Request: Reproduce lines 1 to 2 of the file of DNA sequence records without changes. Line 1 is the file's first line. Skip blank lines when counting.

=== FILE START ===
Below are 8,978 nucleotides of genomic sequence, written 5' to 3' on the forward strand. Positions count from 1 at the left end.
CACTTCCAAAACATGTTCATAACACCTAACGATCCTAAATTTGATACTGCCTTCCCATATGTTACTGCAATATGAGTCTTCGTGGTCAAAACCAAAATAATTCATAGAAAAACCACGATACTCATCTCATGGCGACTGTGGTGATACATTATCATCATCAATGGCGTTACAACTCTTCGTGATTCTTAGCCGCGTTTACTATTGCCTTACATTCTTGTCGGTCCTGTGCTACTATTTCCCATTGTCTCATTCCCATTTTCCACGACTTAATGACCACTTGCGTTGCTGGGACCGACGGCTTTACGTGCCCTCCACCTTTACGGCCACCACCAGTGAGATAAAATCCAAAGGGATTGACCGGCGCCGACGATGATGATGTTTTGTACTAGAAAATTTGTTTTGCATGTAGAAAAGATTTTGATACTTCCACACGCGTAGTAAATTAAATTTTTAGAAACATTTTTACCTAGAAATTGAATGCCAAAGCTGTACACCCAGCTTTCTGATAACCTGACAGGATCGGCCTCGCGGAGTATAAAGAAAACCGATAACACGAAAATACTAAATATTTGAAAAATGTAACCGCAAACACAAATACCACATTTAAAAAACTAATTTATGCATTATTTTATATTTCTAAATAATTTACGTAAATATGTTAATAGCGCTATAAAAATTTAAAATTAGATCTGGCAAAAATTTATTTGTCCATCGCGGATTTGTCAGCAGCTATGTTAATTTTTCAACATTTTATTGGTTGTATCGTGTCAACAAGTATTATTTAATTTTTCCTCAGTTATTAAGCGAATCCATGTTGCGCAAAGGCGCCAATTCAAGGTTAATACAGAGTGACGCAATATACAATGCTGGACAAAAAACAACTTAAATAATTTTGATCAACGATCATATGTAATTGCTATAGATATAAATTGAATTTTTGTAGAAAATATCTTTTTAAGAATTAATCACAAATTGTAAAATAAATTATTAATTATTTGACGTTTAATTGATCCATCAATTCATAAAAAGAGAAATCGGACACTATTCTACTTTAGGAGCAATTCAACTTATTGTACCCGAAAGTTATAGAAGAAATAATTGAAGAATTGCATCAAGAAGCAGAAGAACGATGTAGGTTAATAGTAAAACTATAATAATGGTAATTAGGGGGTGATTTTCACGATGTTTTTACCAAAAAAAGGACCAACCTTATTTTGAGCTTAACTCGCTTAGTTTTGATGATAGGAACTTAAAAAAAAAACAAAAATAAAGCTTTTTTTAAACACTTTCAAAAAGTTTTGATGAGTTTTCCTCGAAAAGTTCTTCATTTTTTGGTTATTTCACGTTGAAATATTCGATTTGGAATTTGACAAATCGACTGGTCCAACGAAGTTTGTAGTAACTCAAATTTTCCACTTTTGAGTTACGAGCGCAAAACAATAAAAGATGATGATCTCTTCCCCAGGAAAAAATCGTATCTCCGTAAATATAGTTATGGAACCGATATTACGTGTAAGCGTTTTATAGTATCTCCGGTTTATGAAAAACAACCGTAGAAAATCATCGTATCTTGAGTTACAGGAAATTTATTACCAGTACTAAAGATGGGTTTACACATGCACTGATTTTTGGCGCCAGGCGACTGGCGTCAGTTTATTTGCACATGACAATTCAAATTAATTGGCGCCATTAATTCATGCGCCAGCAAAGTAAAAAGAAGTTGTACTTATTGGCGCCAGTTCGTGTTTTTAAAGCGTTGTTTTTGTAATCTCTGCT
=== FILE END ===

Below are 8,978 nucleotides of genomic sequence, written 5' to 3' on the forward strand. Positions count from 1 at the left end.
CACTTCCAAAACATGTTCATAACACCTAACGATCCTAAATTTGATACTGCCTTCCCATATGTTACTGCAATATGAGTCTTCGTGGTCAAAACCAAAATAATTCATAGAAAAACCACGATACTCATCTCATGGCGACTGTGGTGATACATTATCATCATCAATGGCGTTACAACTCTTCGTGATTCTTAGCCGCGTTTACTATTGCCTTACATTCTTGTCGGTCCTGTGCTACTATTTCCCATTGTCTCATTCCCATTTTCCACGACTTAATGACCACTTGCGTTGCTGGGACCGACGGCTTTACGTGCCCTCCACCTTTACGGCCACCACCAGTGAGATAAAATCCAAAGGGATTGACCGGCGCCGACGATGATGATGTTTTGTACTAGAAAATTTGTTTTGCATGTAGAAAAGATTTTGATACTTCCACACGCGTAGTAAATTAAATTTTTAGAAACATTTTTACCTAGAAATTGAATGCCAAAGCTGTACACCCAGCTTTCTGATAACCTGACAGGATCGGCCTCGCGGAGTATAAAGAAAACCGATAACACGAAAATACTAAATATTTGAAAAATGTAACCGCAAACACAAATACCACATTTAAAAAACTAATTTATGCATTATTTTATATTTCTAAATAATTTACGTAAATATGTTAATAGCGCTATAAAAATTTAAAATTAGATCTGGCAAAAATTTATTTGTCCATCGCGGATTTGTCAGCAGCTATGTTAATTTTTCAACATTTTATTGGTTGTATCGTGTCAACAAGTATTATTTAATTTTTCCTCAGTTATTAAGCGAATCCATGTTGCGCAAAGGCGCCAATTCAAGGTTAATACAGAGTGACGCAATATACAATGCTGGACAAAAAACAACTTAAATAATTTTGATCAACGATCATATGTAATTGCTATAGATATAAATTGAATTTTTGTAGAAAATATCTTTTTAAGAATTAATCACAAATTGTAAAATAAATTATTAATTATTTGACGTTTAATTGATCCATCAATTCATAAAAAGAGAAATCGGACACTATTCTACTTTAGGAGCAATTCAACTTATTGTACCCGAAAGTTATAGAAGAAATAATTGAAGAATTGCATCAAGAAGCAGAAGAACGATGTAGGTTAATAGTAAAACTATAATAATGGTAATTAGGGGGTGATTTTCACGATGTTTTTACCAAAAAAAGGACCAACCTTATTTTGAGCTTAACTCGCTTAGTTTTGATGATAGGAACTTAAAAAAAAAACAAAAATAAAGCTTTTTTTAAACACTTTCAAAAAGTTTTGATGAGTTTTCCTCGAAAAGTTCTTCATTTTTTGGTTATTTCACGTTGAAATATTCGATTTGGAATTTGACAAATCGACTGGTCCAACGAAGTTTGTAGTAACTCAAATTTTCCACTTTTGAGTTACGAGCGCAAAACAATAAAAGATGATGATCTCTTCCCCAGGAAAAAATCGTATCTCCGTAAATATAGTTATGGAACCGATATTACGTGTAAGCGTTTTATAGTATCTCCGGTTTATGAAAAACAACCGTAGAAAATCATCGTATCTTGAGTTACAGGAAATTTATTACCAGTACTAAAGATGGGTTTACACATGCACTGATTTTTGGCGCCAGGCGACTGGCGTCAGTTTATTTGCACATGACAATTCAAATTAATTGGCGCCATTAATTCATGCGCCAGCAAAGTAAAAAGAAGTTGTACTTATTGGCGCCAGTTCGTGTTTTTAAAGCGTTGTTTTTGTAATCTCTGCT